While every traumatic brain injury, or TBI, is serious, doctors, therapists, and insurance companies use various systems to classify an individual person’s TBI. The classification guides treatment and long-term care decisions. How a TBI gets classified also indicates whether the person who suffered the traumatic brain injury may experience permanent physical, cognitive, and emotional disabilities.
What causes a TBI?
TBIs can have many causes. As Columbus personal injury attorney, we at Agee Clymer Mitchell & Portman most often help clients who sustained brain injuries in car crashes. On-the-job accidents are another frequent cause. Errors made by doctors and nurses during pregnancy and delivery can leave a newborn with a TBI, and a physical assault can inflict a TBI on a person of any age.
Impacts, lack of oxygen, and exposure to toxic chemicals can all result in TBIs. Whether a TBI sufferer has grounds for filing a personal injury, workers’ compensation, or intentional tort claim will depend on why the problem occurred and the severity of the brain injury.
How Are TBIs Classified?
For many years, the gold standard for classifying TBIs was the Glasgow Coma Scale. This system uses the distinctions mild, moderate, and severe, and it relies mostly on the symptoms a person experiences within the first day of receiving a blow to the head, suffocating, or being poisoned.
Using the Glasgow Coma Scale, a person will be diagnosed with mild TBI if he or she can
- Keep his or her eyes open,
- Follow a light or pen tip with their eyes while not moving their head,
- Respond appropriately to questions,
- Recall lists of names or objects correctly,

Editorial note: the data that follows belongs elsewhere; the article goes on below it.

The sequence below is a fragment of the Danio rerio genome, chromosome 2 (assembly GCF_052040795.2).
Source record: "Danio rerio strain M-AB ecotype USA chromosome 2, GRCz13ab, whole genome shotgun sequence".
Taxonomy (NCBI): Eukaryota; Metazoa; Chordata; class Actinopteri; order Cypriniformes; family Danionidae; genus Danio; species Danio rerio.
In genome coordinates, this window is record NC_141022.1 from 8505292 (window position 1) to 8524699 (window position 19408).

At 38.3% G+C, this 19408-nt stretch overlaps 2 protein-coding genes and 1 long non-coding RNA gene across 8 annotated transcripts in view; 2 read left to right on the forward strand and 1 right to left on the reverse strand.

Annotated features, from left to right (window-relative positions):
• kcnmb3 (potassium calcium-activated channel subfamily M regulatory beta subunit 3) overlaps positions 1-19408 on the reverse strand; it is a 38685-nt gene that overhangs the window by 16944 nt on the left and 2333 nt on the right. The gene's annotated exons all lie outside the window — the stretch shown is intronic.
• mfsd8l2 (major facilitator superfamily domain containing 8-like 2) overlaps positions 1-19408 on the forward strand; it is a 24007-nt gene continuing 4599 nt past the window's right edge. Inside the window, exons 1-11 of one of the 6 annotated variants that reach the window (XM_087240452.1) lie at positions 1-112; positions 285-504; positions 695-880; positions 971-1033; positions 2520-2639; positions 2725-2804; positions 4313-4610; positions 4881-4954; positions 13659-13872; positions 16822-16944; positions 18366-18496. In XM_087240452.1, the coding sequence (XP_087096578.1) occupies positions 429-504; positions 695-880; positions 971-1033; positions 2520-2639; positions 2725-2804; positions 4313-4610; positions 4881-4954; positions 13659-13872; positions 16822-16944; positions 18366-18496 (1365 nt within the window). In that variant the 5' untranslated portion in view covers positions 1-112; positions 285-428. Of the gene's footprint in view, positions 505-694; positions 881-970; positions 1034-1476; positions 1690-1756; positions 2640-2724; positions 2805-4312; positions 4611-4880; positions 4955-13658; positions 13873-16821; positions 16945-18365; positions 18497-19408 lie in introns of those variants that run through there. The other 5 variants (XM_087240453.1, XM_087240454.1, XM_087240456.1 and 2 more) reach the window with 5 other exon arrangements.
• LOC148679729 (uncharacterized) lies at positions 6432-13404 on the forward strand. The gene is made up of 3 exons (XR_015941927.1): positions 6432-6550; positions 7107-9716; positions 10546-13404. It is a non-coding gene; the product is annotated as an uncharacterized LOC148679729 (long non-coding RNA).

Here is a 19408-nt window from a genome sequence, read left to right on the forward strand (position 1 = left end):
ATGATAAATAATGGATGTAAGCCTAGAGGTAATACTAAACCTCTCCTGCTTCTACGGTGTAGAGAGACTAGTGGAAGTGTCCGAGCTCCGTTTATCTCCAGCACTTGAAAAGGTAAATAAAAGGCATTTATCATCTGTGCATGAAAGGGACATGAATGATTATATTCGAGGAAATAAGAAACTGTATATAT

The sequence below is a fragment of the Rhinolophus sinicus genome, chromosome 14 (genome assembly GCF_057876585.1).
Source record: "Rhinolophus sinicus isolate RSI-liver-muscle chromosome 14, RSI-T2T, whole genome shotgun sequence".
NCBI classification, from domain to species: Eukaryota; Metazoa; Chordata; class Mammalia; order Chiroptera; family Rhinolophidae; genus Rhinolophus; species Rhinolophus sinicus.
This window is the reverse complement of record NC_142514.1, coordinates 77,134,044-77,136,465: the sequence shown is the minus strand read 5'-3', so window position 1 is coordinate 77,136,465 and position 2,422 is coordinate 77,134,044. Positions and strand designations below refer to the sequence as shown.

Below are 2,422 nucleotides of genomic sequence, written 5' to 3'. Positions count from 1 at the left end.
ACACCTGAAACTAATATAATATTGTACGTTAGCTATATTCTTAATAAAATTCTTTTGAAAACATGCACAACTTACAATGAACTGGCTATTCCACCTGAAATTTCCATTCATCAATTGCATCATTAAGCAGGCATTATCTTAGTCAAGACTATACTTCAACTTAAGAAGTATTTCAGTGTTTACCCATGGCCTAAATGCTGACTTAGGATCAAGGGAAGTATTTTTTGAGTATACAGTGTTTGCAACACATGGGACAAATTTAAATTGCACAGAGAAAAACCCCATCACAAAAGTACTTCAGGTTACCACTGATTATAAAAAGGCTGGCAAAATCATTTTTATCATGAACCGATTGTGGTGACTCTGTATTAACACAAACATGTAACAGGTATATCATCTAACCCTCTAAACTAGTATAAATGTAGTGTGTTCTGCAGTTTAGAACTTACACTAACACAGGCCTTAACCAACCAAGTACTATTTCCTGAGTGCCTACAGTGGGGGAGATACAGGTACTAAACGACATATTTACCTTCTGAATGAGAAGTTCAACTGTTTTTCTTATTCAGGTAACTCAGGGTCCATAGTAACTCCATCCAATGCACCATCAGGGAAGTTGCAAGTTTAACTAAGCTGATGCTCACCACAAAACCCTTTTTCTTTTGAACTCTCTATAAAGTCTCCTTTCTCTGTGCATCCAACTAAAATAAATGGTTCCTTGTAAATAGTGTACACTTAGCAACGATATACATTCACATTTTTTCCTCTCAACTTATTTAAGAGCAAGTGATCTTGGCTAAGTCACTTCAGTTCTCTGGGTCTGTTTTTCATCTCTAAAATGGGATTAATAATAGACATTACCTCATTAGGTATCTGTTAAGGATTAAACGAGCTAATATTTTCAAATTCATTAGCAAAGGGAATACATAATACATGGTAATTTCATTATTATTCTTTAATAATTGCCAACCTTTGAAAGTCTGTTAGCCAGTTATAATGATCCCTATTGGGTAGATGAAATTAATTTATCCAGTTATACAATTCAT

- Maintain balance while standing and walking, and
- Perform tasks like drawing the correct time on a blank clock face.
A moderate TBI diagnosis indicates good performance on most assessments of brain function, while a severe TBI diagnosis indicates that the person has significant mental and physical impairments. To put the classifications into more-familiar terms — while also simplifying the reality somewhat — a concussion that resolves quickly would generally be considered a mild TBI. Losing consciousness for more than 30 minutes and not being able to recall details right before and for some time after the injury could be considered a moderate TBI. A severe TBI could be one that puts the victim into a coma and creates lifelong disabilities.
The Mayo Classification System for Traumatic Brain Injury Severity is also in wide use. It, too, relies on symptoms such as losing consciousness, suffering a skull fracture, experiencing bruising around the face and head, experiencing temporary amnesia, and bleeding inside the skull. Two or more of these problems places a person in the moderate-to-severe TBI category. The other Mayo classifications are probable TBI and possible TBI.
Regardless of how severe a traumatic brain injury is when it first occurs, lingering problems can make the victim’s life almost unlivable. Blinding headaches, uncontrollable mood swings, loss of muscle coordination, blurred vision, poor decision-making, speech difficulties, and long- and short-term memory loss can all persist for months or years after a brain injury. Often, the real adverse effects of a TBI do not become clear until long after any physical wounds have healed.
How Can a Lawyer Help a TBI Victim?
Anyone in Ohio who has suffered a TBI or a possible TBI due to an accident or attack should contact a Columbus personal injury attorney to discuss options for holding the negligent, reckless, or criminal party financially accountable. An insurance settlement or court judgment can cover past medical bills, lost wages, and future health care needs.
Daniel Tan is a professional blogger and currently working with Finduslawyers.org. Find US Lawyers offers articles, news, and guest post on a wide range of legal topics.